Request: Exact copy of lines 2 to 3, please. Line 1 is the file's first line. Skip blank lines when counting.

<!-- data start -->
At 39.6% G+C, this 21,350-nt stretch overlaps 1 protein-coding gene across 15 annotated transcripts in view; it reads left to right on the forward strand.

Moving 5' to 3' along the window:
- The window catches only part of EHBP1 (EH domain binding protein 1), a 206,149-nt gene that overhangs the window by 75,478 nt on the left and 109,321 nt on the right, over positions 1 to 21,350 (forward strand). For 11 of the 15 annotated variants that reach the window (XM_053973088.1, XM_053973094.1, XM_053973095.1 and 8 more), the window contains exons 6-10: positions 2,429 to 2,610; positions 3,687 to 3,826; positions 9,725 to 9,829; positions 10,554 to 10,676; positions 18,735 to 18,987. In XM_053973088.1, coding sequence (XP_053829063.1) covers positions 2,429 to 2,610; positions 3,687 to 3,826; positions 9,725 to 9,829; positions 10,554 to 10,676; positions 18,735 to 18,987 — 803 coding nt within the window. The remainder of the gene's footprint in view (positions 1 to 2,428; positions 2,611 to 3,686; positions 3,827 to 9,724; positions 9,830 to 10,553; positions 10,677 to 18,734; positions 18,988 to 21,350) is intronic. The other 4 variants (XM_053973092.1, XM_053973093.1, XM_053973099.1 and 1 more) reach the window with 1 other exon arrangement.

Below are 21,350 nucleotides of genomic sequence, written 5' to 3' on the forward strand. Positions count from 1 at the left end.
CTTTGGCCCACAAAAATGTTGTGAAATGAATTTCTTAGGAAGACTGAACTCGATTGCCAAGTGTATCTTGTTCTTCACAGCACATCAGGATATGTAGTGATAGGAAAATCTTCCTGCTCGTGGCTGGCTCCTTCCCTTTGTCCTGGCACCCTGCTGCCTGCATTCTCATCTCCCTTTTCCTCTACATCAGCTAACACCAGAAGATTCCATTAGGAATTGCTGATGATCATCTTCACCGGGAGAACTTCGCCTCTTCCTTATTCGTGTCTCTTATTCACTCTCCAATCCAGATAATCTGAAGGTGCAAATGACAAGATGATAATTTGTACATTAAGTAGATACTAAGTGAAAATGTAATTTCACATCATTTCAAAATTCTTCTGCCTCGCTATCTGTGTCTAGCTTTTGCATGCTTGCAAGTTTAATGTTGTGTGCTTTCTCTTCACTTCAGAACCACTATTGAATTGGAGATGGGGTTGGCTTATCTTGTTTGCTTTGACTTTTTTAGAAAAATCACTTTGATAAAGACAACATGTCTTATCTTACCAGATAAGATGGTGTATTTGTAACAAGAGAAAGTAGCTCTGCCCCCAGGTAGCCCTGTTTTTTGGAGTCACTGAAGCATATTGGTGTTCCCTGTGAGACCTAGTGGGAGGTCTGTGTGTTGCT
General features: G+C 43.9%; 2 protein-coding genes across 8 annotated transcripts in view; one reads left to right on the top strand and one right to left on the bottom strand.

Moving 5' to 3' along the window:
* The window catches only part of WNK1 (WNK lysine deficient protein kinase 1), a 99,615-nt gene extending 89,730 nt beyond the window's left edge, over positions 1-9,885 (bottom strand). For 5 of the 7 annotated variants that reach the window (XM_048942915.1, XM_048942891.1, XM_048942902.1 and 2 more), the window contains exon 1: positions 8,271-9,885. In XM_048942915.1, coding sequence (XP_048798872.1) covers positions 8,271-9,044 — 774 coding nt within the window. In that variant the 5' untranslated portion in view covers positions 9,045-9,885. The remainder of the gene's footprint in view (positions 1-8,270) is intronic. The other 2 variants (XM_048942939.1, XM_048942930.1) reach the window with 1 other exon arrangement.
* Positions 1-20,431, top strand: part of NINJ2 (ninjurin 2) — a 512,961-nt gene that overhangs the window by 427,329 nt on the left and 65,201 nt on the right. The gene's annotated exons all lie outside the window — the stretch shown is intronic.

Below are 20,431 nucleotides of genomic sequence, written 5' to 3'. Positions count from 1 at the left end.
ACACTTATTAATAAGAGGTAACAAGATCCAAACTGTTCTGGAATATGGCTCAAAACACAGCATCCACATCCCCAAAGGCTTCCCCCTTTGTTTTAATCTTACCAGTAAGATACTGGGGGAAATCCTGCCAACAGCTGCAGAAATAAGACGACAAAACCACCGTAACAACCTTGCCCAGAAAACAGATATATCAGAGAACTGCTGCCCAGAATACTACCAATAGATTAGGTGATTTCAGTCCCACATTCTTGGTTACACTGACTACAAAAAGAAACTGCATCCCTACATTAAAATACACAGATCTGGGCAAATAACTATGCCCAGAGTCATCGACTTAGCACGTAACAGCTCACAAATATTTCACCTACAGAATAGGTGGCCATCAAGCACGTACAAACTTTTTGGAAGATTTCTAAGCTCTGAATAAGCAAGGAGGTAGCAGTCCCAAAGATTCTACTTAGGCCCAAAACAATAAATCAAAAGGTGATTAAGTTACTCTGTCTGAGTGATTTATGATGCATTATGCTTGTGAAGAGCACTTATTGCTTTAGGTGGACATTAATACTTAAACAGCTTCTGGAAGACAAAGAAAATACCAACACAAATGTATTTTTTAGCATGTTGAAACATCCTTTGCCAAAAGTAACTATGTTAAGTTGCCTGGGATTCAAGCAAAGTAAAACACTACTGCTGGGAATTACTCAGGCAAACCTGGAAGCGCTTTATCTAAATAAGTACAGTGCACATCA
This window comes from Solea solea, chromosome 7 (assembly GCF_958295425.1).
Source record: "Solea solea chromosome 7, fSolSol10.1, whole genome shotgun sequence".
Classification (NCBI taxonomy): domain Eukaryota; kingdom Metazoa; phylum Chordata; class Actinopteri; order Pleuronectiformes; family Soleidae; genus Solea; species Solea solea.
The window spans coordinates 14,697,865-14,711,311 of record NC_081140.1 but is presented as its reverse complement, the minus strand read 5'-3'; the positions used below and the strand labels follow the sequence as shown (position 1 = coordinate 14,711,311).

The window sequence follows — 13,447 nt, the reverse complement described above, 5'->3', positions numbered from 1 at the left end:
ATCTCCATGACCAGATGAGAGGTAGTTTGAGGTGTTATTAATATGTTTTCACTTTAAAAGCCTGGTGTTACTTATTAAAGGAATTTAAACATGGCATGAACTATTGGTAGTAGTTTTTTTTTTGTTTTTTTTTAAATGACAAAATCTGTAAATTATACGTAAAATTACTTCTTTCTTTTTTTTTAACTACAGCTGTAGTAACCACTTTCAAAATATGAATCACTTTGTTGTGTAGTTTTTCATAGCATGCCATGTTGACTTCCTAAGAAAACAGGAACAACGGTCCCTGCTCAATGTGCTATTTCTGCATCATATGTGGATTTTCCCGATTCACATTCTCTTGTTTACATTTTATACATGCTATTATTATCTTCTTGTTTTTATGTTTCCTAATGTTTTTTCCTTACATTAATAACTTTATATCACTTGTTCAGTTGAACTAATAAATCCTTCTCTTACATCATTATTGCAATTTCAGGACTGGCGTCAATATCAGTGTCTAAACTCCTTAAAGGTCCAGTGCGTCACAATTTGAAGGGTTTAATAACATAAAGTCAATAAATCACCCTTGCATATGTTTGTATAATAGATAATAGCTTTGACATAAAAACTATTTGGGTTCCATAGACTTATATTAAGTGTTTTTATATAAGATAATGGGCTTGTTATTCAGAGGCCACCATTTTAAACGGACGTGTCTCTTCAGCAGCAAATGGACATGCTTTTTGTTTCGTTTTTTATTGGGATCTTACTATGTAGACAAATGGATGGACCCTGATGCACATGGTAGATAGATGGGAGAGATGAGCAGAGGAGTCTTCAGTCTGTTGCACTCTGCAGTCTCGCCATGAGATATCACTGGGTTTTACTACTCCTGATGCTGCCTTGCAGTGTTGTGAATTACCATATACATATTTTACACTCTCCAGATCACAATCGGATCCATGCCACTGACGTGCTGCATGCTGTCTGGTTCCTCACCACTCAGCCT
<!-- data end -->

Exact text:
Moving 5' to 3' along the window:
- The window catches only part of EHBP1 (EH domain binding protein 1), a 206,149-nt gene that overhangs the window by 75,478 nt on the left and 109,321 nt on the right, over positions 1 to 21,350 (forward strand). For 11 of the 15 annotated variants that reach the window (XM_053973088.1, XM_053973094.1, XM_053973095.1 and 8 more), the window contains exons 6-10: positions 2,429 to 2,610; positions 3,687 to 3,826; positions 9,725 to 9,829; positions 10,554 to 10,676; positions 18,735 to 18,987. In XM_053973088.1, coding sequence (XP_053829063.1) covers positions 2,429 to 2,610; positions 3,687 to 3,826; positions 9,725 to 9,829; positions 10,554 to 10,676; positions 18,735 to 18,987 — 803 coding nt within the window. The remainder of the gene's footprint in view (positions 1 to 2,428; positions 2,611 to 3,686; positions 3,827 to 9,724; positions 9,830 to 10,553; positions 10,677 to 18,734; positions 18,988 to 21,350) is intronic. The other 4 variants (XM_053973092.1, XM_053973093.1, XM_053973099.1 and 1 more) reach the window with 1 other exon arrangement.